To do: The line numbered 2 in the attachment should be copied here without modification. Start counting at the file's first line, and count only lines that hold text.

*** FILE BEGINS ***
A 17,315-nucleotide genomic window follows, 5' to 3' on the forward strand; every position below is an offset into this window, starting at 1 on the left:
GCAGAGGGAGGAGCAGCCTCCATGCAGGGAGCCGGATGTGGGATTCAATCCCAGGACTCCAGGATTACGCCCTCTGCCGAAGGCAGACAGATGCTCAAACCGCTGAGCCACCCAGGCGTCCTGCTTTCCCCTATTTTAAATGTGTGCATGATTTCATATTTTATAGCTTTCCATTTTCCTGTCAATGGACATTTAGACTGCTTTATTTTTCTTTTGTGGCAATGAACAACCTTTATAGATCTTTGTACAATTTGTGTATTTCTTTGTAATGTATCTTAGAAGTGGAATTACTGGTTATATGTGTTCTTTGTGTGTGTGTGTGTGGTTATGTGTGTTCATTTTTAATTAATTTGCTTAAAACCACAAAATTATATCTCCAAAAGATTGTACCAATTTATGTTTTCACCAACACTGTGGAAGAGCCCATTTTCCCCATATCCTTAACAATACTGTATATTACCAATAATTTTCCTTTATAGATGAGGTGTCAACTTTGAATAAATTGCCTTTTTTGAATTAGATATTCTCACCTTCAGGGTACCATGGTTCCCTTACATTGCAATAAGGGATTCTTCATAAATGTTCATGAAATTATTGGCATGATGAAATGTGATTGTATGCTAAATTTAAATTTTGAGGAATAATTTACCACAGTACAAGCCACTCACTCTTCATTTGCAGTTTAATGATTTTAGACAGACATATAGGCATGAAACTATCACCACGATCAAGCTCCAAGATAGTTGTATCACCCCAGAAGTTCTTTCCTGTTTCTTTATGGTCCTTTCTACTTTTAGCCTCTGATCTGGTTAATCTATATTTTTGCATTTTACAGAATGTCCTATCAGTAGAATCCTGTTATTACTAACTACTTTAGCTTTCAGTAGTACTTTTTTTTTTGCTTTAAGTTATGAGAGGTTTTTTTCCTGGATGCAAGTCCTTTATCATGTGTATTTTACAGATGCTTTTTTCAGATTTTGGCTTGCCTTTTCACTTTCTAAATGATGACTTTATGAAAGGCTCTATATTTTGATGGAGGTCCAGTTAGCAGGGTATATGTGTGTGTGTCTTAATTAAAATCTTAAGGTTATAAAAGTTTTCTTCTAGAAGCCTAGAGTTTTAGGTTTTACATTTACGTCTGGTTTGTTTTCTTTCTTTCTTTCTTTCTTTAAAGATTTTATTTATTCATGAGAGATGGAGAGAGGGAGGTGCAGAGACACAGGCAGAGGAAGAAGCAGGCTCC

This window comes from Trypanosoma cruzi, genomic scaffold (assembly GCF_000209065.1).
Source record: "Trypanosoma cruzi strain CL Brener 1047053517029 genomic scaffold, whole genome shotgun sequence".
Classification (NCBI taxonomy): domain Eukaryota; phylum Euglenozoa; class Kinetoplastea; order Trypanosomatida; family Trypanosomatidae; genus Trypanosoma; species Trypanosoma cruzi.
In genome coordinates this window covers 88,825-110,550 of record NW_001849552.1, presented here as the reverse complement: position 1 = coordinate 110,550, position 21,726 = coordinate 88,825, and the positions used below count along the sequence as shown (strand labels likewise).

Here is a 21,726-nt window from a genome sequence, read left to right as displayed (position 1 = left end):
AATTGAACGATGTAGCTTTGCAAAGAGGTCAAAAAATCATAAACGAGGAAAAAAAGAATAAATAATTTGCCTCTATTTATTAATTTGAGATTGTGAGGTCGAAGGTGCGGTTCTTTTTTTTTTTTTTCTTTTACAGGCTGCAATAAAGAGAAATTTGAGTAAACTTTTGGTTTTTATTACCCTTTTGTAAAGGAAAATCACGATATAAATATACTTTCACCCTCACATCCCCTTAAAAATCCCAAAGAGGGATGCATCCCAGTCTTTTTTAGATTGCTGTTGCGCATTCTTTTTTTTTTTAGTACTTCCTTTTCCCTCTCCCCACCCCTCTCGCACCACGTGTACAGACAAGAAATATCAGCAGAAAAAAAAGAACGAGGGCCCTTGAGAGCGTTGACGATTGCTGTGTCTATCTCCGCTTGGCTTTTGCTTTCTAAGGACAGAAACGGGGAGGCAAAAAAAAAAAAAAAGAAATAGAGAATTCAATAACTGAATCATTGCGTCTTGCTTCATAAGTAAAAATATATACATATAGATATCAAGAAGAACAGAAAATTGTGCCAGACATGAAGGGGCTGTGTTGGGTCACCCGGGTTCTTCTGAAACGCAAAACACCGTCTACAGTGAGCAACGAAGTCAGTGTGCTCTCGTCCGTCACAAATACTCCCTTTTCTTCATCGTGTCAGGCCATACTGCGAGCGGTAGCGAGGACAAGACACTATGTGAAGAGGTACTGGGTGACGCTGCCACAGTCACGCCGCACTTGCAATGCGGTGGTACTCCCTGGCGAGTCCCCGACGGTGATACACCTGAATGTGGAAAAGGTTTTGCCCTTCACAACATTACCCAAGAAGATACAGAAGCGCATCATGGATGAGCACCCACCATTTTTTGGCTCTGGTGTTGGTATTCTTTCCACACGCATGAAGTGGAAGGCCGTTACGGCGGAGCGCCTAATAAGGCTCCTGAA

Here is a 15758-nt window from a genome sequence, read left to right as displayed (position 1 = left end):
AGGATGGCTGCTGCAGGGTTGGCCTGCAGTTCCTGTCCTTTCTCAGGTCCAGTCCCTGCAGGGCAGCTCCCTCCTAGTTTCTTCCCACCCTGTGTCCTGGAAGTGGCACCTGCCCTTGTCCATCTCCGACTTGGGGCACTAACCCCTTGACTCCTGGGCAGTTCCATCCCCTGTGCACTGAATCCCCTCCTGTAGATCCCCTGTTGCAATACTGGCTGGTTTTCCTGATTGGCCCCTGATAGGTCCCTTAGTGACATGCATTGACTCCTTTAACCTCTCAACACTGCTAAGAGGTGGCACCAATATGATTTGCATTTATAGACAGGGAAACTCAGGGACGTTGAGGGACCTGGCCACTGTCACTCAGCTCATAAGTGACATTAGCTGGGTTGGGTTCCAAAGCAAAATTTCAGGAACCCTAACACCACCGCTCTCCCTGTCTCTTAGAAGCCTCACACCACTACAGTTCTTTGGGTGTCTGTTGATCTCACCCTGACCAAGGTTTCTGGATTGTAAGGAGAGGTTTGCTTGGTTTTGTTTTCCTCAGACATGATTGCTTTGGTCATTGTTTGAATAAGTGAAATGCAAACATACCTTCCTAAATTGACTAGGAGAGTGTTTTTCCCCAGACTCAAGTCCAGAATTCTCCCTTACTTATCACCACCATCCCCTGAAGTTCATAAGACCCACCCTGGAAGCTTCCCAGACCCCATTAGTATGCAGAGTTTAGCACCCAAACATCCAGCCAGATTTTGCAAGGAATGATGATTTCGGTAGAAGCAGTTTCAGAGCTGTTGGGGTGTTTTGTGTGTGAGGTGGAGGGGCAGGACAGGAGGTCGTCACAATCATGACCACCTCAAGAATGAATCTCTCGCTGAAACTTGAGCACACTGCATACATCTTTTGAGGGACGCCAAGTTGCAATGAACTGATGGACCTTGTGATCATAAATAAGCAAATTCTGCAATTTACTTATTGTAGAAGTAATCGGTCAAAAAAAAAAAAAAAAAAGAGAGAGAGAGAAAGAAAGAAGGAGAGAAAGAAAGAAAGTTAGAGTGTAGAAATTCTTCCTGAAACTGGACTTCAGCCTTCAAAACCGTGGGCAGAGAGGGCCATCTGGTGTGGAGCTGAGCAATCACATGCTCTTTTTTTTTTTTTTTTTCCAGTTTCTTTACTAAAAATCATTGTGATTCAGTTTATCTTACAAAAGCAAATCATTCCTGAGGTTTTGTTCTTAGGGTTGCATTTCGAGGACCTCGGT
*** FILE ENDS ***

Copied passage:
GCAGAGGGAGGAGCAGCCTCCATGCAGGGAGCCGGATGTGGGATTCAATCCCAGGACTCCAGGATTACGCCCTCTGCCGAAGGCAGACAGATGCTCAAACCGCTGAGCCACCCAGGCGTCCTGCTTTCCCCTATTTTAAATGTGTGCATGATTTCATATTTTATAGCTTTCCATTTTCCTGTCAATGGACATTTAGACTGCTTTATTTTTCTTTTGTGGCAATGAACAACCTTTATAGATCTTTGTACAATTTGTGTATTTCTTTGTAATGTATCTTAGAAGTGGAATTACTGGTTATATGTGTTCTTTGTGTGTGTGTGTGTGGTTATGTGTGTTCATTTTTAATTAATTTGCTTAAAACCACAAAATTATATCTCCAAAAGATTGTACCAATTTATGTTTTCACCAACACTGTGGAAGAGCCCATTTTCCCCATATCCTTAACAATACTGTATATTACCAATAATTTTCCTTTATAGATGAGGTGTCAACTTTGAATAAATTGCCTTTTTTGAATTAGATATTCTCACCTTCAGGGTACCATGGTTCCCTTACATTGCAATAAGGGATTCTTCATAAATGTTCATGAAATTATTGGCATGATGAAATGTGATTGTATGCTAAATTTAAATTTTGAGGAATAATTTACCACAGTACAAGCCACTCACTCTTCATTTGCAGTTTAATGATTTTAGACAGACATATAGGCATGAAACTATCACCACGATCAAGCTCCAAGATAGTTGTATCACCCCAGAAGTTCTTTCCTGTTTCTTTATGGTCCTTTCTACTTTTAGCCTCTGATCTGGTTAATCTATATTTTTGCATTTTACAGAATGTCCTATCAGTAGAATCCTGTTATTACTAACTACTTTAGCTTTCAGTAGTACTTTTTTTTTTGCTTTAAGTTATGAGAGGTTTTTTTCCTGGATGCAAGTCCTTTATCATGTGTATTTTACAGATGCTTTTTTCAGATTTTGGCTTGCCTTTTCACTTTCTAAATGATGACTTTATGAAAGGCTCTATATTTTGATGGAGGTCCAGTTAGCAGGGTATATGTGTGTGTGTCTTAATTAAAATCTTAAGGTTATAAAAGTTTTCTTCTAGAAGCCTAGAGTTTTAGGTTTTACATTTACGTCTGGTTTGTTTTCTTTCTTTCTTTCTTTCTTTAAAGATTTTATTTATTCATGAGAGATGGAGAGAGGGAGGTGCAGAGACACAGGCAGAGGAAGAAGCAGGCTCC